The first thing to note here is that this was Dylan’s touring band accompanying him. It is the same band that played with him at the Supper Club the year before:  Bucky Baxter (pedal steel guitar & electric slide guitar), John Jackson (guitar), Tony Garnier (bass), and Winston Watson (drums & percussion), with the addition of Brendan O’Brien on keyboards. This band played about three hundred concerts with Dylan over three years, and are arguably his best ever backing band – there doesn’t seem to be anything that they couldn’t do. A huge part of the appeal of this shows is Baxter on slide guitar. Slide guitar makes so many Dylan songs so much better. This is the same group who played the Woodstock show with him. The can rock and roll, but they – and Dylan – are just so much better in this country mode. This show is miles better than the Woodstock show from just a couple of months earlier.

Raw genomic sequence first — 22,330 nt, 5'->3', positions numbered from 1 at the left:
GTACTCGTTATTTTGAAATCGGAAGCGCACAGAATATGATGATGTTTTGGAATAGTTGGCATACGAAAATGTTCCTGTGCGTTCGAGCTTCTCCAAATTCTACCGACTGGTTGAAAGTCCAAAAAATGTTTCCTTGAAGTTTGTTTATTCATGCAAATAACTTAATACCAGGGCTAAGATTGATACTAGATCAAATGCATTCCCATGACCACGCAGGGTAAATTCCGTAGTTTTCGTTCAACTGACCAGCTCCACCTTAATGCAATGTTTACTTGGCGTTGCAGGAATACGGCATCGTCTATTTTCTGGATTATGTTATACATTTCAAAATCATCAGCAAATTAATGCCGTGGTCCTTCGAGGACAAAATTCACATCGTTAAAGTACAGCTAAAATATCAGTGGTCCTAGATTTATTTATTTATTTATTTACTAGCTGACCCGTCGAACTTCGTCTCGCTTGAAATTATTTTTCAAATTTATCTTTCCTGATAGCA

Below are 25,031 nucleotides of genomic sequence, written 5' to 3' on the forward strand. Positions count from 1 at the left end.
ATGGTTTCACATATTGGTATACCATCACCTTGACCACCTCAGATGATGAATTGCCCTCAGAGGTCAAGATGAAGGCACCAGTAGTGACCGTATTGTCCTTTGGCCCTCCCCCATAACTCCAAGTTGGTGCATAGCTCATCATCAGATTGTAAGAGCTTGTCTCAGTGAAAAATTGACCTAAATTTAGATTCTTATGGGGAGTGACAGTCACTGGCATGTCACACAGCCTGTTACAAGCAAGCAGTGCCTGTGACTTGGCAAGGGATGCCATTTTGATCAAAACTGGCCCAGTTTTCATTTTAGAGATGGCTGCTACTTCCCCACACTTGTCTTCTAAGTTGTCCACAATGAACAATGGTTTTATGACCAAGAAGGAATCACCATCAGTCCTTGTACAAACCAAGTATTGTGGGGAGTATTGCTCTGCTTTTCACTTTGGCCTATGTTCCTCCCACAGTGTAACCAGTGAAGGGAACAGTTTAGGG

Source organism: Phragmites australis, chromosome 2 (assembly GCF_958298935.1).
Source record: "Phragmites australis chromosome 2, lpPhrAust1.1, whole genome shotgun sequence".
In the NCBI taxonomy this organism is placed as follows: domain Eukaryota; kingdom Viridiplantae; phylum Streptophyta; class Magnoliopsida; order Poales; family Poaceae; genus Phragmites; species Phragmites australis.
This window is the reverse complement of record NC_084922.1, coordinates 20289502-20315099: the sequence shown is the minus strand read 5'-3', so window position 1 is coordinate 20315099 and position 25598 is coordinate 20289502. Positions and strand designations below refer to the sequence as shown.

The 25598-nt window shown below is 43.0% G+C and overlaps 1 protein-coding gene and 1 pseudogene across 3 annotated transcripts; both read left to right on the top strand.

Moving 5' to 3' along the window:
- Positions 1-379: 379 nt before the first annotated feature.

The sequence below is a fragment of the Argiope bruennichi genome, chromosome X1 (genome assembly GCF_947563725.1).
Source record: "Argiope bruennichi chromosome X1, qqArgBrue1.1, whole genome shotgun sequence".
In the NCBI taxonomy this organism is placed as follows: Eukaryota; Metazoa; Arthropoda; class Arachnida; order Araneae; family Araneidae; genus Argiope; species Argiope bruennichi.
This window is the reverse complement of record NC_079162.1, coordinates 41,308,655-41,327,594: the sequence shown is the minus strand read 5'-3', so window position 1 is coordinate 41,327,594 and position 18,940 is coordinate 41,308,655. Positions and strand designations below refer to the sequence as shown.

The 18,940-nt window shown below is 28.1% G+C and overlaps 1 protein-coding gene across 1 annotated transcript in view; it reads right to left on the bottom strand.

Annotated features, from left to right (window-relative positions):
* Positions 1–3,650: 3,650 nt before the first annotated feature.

The special itself was taped over consecutive evenings in New York. The first show was 65 minutes long, and the second was 85. Only four songs were repeated from night to night: “The Times They Are a-Changin””, “Desolation Row”, “I Want You” (which was left off) and “Dignity”. As I’ve already noted, “Dignity” was one of the odd additions to this show, since it was a virtually unreleased song at this point. I think that all three of the album versions of these songs are great, and I actually don’t think that the alternate versions are better – generally they are pretty much the same. “I Want You” was one of the few songs that they did that really didn’t work that well, and it was probably a good choice to skip it.